Opening windows during the summer is typically done to ‘cool’ the building, especially at night. The problem with doing so is that while you may be bringing in cooler air into the house, you are also bringing in humidity. This elevated humidity (typical of hot, muggy summer days) is what causes the discomfort that air conditioning tries to reduce. Remember that air conditioning is 90% dehumidification, and 10% cooling. The answer to reducing this influx of humidity is to ventilate the house using a mechanical ventilation system that brings in fresh air, while rejecting the heat AND humidity in the fresh air, maintaining the lower temperature inside the structure. This can be done with an Energy Recovery Ventilator (ERV), which is the same concept as a Heat Recover Ventilator (HRV), but also recovers (or in this case, rejects) the humidity in the incoming fresh air stream by transferring it to the outgoing stale air stream.

HRV/ERV Operation with Legalett

 

HRV’s Need "Touch-Up Heat When Used in Combination with Radiantly Heated Buildings

“Radiant Heat - Is heat transfer transmitted through space/air in all directions from a body/object with more energy to a body/object with less energy. If one object is warmer than another, the cooler object will absorb the heat radiated from the warmer object, cooling one and warming the other. The sun is a perfect example of radiant heat exchange, the radiant heat travels through cold space until it hits a surface. This is why people and objects feel much warmer when exposed to the sun than when they are shaded. AIR IS HEATED VERY LITTLE BY RADIANT ENERGY, IT IS HEATED PRIMARILY BY COMING IN CONTACT, VIA CONVECTION, WITH OBJECTS HEATED BY THE SUN OR OTHER HEAT SOURCES.” THIS SAME CONCEPT IS AT WORK IN RADIANT HEATED FLOOR SYSTEMS INCLUDING LEGALETT.

 

Legalett's air heated radiant floor provides even, comfortable, warmth, as there is less air movement. There are no drafts with this type of heating except for building envelope infiltration and/or mechanical ventilation. The thermal mass evens out temperature fluctuations. The floor is warm to the touch. Unlike conventional forced-air furnaces, radiant floor heating has no ducts or radiators to contribute to dust collection. The Legalett System is virtually an invisible system.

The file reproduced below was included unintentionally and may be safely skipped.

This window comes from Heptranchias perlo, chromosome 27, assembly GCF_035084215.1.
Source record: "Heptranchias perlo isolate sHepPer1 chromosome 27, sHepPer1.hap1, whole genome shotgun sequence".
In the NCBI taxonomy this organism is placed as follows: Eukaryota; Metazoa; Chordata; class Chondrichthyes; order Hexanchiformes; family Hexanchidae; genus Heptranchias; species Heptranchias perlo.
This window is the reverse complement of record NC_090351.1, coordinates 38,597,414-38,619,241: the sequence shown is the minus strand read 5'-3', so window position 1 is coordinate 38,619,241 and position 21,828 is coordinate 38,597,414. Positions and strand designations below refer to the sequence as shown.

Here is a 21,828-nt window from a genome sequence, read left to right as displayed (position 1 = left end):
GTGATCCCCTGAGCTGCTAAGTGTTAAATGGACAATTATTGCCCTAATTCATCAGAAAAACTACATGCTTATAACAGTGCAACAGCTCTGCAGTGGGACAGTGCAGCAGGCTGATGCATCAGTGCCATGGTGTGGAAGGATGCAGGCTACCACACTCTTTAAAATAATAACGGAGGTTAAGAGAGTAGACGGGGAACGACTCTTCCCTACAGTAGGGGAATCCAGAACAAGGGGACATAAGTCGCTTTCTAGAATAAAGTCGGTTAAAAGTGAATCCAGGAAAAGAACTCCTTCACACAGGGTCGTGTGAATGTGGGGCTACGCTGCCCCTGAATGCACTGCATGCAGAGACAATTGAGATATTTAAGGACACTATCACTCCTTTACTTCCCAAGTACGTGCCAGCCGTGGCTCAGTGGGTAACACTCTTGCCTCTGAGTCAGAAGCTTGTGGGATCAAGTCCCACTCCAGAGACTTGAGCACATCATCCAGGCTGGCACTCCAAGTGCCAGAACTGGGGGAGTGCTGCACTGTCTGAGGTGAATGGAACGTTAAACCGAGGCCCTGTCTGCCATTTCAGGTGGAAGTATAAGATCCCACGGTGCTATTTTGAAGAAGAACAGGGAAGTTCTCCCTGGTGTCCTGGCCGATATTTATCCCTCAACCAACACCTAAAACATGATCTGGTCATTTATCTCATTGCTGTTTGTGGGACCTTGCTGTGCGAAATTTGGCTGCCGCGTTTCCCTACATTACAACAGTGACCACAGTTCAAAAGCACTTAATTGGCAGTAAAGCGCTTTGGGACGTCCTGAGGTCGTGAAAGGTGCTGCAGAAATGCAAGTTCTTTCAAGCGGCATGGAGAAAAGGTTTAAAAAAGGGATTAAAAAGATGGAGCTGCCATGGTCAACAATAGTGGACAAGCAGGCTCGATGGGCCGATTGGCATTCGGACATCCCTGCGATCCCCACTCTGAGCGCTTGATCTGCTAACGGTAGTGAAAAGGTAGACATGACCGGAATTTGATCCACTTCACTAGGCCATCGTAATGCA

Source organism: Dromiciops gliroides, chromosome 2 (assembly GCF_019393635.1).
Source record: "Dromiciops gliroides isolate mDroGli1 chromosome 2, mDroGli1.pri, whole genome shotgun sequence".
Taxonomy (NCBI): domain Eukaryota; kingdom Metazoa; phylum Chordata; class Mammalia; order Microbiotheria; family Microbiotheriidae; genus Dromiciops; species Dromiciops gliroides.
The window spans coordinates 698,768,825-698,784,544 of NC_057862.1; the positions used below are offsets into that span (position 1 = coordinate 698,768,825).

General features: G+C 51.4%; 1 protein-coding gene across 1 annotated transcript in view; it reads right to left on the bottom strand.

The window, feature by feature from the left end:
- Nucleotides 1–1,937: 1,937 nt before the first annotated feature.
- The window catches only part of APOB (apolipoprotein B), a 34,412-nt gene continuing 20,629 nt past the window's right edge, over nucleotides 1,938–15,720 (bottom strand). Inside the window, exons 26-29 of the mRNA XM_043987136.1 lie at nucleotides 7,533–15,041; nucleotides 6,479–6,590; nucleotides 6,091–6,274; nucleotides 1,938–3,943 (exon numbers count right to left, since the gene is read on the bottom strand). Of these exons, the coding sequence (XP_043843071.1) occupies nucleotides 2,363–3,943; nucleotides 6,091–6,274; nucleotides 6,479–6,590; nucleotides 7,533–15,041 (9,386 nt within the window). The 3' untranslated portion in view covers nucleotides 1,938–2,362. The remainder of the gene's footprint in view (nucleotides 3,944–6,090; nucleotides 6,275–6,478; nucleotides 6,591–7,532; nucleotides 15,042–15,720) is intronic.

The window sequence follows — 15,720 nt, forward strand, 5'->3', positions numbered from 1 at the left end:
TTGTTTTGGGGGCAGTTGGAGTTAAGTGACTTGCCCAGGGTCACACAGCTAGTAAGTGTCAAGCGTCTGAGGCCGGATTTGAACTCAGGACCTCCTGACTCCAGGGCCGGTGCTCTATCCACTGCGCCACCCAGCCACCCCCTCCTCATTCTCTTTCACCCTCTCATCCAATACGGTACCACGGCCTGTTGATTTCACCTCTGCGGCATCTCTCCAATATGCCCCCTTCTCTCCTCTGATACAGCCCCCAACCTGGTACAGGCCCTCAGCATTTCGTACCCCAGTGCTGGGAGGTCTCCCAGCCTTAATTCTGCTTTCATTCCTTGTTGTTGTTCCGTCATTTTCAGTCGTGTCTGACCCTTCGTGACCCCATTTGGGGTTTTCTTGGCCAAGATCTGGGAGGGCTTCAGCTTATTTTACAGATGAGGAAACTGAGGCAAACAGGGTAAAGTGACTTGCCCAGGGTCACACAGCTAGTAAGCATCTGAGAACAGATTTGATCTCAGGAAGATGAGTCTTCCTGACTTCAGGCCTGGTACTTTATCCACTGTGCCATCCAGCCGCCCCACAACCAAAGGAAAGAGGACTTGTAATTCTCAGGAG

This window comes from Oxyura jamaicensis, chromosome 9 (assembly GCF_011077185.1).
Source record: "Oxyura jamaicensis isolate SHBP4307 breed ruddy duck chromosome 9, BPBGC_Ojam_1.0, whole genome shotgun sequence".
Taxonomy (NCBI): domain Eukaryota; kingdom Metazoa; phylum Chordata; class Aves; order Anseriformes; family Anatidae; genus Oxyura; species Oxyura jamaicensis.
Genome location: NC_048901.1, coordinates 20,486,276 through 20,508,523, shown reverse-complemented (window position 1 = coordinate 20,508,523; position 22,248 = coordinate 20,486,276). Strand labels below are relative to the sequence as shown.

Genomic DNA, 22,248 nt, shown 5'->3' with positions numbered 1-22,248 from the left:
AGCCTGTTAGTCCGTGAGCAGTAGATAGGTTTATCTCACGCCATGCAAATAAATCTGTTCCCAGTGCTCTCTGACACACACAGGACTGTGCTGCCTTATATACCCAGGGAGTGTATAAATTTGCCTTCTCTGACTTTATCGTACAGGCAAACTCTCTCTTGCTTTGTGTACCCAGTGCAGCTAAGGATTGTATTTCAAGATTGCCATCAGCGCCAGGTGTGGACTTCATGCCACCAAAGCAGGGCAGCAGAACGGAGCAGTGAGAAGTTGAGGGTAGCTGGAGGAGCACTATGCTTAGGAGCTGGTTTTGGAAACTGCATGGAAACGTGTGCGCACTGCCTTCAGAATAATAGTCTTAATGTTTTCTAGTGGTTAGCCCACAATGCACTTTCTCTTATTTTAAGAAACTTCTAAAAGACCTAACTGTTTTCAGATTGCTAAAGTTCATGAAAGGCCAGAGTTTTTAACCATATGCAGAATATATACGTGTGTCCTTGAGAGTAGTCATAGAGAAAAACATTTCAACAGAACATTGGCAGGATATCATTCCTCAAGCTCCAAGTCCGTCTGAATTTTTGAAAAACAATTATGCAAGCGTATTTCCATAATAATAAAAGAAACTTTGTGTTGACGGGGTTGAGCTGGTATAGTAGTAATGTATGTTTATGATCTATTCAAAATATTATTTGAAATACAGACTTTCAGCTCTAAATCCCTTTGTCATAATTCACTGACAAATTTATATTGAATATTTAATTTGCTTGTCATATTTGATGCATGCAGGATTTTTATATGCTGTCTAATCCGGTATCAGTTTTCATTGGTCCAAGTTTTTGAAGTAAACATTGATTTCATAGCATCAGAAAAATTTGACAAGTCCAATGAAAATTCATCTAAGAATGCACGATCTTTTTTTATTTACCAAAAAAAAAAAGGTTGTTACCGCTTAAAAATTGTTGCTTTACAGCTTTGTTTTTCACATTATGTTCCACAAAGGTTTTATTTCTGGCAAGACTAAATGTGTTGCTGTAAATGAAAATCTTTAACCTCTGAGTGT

Thermal Comfort with Legalett's Frost Protected Shallow Foundations and Air-Heated Radian Floor Heating“Thermal comfort” means that a person feels comfortable - they are neither too cold nor too warm. It can be achieved when the air temperature, humidity and air movement are within a specified range often referred to as the “comfort zone”. Even with ideal conditions, cold or warm walls, ceilings, or floors can cause local air temperature differences that may cause discomfort. Drafts caused by air movement may also be a factor, even if the temperature of the air is within accepted parameters. Air velocity is one of the six main factors affecting human thermal comfort. Because of its important influence on skin temperature, skin surface humidity, convective and evaporative heat loss, and thermal sensation, air velocity has always been incorporated into thermal comfort standards.